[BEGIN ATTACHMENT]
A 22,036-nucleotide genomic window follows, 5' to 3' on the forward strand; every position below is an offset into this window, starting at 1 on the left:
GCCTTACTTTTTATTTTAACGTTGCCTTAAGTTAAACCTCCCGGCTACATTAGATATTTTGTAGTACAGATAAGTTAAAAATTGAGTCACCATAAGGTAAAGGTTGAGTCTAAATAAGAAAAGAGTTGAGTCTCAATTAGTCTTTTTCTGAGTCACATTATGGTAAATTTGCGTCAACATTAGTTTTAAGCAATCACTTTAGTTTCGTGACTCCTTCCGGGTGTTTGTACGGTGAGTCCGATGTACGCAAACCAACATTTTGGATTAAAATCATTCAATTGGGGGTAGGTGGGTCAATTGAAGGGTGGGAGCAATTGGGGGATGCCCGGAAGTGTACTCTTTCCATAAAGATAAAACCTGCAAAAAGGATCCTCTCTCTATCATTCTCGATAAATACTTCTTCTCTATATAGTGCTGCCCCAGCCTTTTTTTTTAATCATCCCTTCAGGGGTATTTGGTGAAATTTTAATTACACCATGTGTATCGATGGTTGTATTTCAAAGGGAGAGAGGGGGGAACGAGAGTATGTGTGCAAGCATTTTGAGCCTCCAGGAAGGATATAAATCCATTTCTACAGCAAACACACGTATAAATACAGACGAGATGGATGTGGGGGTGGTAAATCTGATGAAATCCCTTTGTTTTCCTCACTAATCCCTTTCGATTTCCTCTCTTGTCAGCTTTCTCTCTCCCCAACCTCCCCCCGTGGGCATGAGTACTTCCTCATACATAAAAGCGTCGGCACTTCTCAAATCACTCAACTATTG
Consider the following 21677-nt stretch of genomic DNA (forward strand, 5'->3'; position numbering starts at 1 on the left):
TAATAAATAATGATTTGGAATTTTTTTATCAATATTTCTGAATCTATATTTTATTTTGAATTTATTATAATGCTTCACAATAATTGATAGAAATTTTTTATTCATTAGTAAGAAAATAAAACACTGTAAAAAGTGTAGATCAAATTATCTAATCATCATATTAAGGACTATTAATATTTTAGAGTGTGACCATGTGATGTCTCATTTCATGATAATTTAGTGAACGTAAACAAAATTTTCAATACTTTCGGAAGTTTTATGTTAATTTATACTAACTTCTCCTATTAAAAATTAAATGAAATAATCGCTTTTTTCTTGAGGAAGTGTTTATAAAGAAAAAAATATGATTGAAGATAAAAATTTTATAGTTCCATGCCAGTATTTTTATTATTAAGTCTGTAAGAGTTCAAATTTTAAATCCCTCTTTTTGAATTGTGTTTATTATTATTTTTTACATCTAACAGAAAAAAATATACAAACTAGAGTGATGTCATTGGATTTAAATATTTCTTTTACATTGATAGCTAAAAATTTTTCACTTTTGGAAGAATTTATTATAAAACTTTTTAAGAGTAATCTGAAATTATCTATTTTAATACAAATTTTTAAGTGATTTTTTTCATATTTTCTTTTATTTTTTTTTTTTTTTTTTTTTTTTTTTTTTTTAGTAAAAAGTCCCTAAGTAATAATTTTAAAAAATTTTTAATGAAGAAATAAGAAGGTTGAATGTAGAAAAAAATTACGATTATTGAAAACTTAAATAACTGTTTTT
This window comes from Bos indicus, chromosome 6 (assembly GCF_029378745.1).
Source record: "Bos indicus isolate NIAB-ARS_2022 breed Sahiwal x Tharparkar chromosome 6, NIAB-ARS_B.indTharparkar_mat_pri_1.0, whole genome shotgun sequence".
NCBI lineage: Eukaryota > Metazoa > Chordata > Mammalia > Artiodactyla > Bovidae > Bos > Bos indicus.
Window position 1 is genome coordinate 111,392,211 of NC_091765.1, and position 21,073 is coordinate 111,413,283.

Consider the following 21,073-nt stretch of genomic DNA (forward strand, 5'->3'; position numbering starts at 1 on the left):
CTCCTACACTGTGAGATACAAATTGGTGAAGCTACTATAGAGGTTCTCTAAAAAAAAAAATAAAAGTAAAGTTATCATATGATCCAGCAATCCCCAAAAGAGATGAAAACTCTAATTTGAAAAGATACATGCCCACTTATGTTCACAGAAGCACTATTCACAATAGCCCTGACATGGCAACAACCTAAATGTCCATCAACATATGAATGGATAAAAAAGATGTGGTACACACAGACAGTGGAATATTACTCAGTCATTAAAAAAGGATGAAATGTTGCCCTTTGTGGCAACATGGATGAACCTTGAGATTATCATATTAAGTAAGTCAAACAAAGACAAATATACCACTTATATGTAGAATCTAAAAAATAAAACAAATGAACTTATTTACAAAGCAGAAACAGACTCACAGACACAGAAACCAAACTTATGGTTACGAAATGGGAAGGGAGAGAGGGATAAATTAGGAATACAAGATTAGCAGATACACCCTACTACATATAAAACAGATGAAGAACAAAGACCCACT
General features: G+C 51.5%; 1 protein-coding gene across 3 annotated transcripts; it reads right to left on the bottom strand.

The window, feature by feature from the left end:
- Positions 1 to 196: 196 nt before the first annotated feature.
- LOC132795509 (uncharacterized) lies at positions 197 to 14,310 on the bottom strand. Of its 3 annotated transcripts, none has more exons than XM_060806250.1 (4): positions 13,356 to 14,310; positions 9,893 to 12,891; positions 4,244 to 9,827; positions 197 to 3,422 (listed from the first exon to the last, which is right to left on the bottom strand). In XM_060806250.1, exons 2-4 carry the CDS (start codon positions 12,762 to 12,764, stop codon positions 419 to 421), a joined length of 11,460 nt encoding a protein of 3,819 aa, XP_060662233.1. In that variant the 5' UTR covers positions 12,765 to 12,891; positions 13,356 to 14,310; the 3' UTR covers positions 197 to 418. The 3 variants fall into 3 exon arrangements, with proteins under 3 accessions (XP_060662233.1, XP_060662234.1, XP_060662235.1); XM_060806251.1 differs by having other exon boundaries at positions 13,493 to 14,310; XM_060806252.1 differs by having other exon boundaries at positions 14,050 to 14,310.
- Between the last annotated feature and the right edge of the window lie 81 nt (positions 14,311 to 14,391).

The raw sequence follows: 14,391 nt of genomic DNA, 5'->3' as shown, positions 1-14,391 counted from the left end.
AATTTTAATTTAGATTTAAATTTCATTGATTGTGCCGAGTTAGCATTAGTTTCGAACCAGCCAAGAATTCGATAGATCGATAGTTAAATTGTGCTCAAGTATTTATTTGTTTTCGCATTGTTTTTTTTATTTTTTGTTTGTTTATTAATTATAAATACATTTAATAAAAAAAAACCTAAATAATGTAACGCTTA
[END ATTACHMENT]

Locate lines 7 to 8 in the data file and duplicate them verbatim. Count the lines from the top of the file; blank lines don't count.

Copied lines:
NCBI lineage: Eukaryota > Metazoa > Chordata > Mammalia > Artiodactyla > Bovidae > Bos > Bos indicus.
Window position 1 is genome coordinate 111,392,211 of NC_091765.1, and position 21,073 is coordinate 111,413,283.